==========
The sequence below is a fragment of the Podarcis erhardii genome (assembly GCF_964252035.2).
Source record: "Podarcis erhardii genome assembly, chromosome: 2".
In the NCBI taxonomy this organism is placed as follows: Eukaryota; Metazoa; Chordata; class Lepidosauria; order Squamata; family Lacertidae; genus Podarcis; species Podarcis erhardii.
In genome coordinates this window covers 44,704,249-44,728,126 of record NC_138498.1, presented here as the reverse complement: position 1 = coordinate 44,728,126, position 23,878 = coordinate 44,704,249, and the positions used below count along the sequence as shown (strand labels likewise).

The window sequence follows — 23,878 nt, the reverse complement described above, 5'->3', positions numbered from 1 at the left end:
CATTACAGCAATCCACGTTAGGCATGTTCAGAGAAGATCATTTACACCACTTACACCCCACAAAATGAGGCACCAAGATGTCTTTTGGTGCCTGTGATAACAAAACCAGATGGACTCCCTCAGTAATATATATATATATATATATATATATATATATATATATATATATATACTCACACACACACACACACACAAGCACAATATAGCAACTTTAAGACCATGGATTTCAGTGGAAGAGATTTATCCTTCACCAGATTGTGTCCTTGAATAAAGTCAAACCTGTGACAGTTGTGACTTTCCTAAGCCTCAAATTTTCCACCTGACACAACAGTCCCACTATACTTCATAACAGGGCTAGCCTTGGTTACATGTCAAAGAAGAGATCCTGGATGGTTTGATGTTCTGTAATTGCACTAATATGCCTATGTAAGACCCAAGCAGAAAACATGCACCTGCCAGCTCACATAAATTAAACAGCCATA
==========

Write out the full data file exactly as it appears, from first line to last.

The sequence below is a fragment of the Podarcis erhardii genome (assembly GCF_964252035.2).
Source record: "Podarcis erhardii genome assembly, chromosome: 2".
In the NCBI taxonomy this organism is placed as follows: Eukaryota; Metazoa; Chordata; class Lepidosauria; order Squamata; family Lacertidae; genus Podarcis; species Podarcis erhardii.
In genome coordinates this window covers 44,704,249-44,728,126 of record NC_138498.1, presented here as the reverse complement: position 1 = coordinate 44,728,126, position 23,878 = coordinate 44,704,249, and the positions used below count along the sequence as shown (strand labels likewise).

The window sequence follows — 23,878 nt, the reverse complement described above, 5'->3', positions numbered from 1 at the left end:
CATTACAGCAATCCACGTTAGGCATGTTCAGAGAAGATCATTTACACCACTTACACCCCACAAAATGAGGCACCAAGATGTCTTTTGGTGCCTGTGATAACAAAACCAGATGGACTCCCTCAGTAATATATATATATATATATATATATATATATATATATATATATATATACTCACACACACACACACACACAAGCACAATATAGCAACTTTAAGACCATGGATTTCAGTGGAAGAGATTTATCCTTCACCAGATTGTGTCCTTGAATAAAGTCAAACCTGTGACAGTTGTGACTTTCCTAAGCCTCAAATTTTCCACCTGACACAACAGTCCCACTATACTTCATAACAGGGCTAGCCTTGGTTACATGTCAAAGAAGAGATCCTGGATGGTTTGATGTTCTGTAATTGCACTAATATGCCTATGTAAGACCCAAGCAGAAAACATGCACCTGCCAGCTCACATAAATTAAACAGCCATA